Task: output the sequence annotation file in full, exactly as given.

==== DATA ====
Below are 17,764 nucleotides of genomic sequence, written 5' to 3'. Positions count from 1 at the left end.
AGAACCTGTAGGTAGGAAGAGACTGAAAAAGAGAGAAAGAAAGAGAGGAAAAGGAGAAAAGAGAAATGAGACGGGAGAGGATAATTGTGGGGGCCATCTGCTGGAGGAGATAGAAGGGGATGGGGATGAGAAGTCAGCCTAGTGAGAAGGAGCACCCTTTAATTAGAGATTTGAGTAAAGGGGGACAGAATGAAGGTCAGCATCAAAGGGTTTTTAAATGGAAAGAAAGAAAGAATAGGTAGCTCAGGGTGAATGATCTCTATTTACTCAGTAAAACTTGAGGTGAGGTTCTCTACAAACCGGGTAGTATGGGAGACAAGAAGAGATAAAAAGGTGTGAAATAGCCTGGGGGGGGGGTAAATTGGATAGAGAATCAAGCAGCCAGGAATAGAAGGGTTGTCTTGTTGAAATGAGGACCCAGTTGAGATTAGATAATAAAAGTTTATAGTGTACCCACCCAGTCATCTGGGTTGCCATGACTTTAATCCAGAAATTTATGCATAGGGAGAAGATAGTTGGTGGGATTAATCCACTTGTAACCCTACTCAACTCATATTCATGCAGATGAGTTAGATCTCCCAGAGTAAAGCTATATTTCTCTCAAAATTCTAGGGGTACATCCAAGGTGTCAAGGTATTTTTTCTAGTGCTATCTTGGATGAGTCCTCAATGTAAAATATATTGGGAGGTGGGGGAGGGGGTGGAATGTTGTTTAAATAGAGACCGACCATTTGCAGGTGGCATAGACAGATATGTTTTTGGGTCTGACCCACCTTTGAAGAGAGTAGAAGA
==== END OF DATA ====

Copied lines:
Below are 17,764 nucleotides of genomic sequence, written 5' to 3'. Positions count from 1 at the left end.
AGAACCTGTAGGTAGGAAGAGACTGAAAAAGAGAGAAAGAAAGAGAGGAAAAGGAGAAAAGAGAAATGAGACGGGAGAGGATAATTGTGGGGGCCATCTGCTGGAGGAGATAGAAGGGGATGGGGATGAGAAGTCAGCCTAGTGAGAAGGAGCACCCTTTAATTAGAGATTTGAGTAAAGGGGGACAGAATGAAGGTCAGCATCAAAGGGTTTTTAAATGGAAAGAAAGAAAGAATAGGTAGCTCAGGGTGAATGATCTCTATTTACTCAGTAAAACTTGAGGTGAGGTTCTCTACAAACCGGGTAGTATGGGAGACAAGAAGAGATAAAAAGGTGTGAAATAGCCTGGGGGGGGGGTAAATTGGATAGAGAATCAAGCAGCCAGGAATAGAAGGGTTGTCTTGTTGAAATGAGGACCCAGTTGAGATTAGATAATAAAAGTTTATAGTGTACCCACCCAGTCATCTGGGTTGCCATGACTTTAATCCAGAAATTTATGCATAGGGAGAAGATAGTTGGTGGGATTAATCCACTTGTAACCCTACTCAACTCATATTCATGCAGATGAGTTAGATCTCCCAGAGTAAAGCTATATTTCTCTCAAAATTCTAGGGGTACATCCAAGGTGTCAAGGTATTTTTTCTAGTGCTATCTTGGATGAGTCCTCAATGTAAAATATATTGGGAGGTGGGGGAGGGGGTGGAATGTTGTTTAAATAGAGACCGACCATTTGCAGGTGGCATAGACAGATATGTTTTTGGGTCTGACCCACCTTTGAAGAGAGTAGAAGA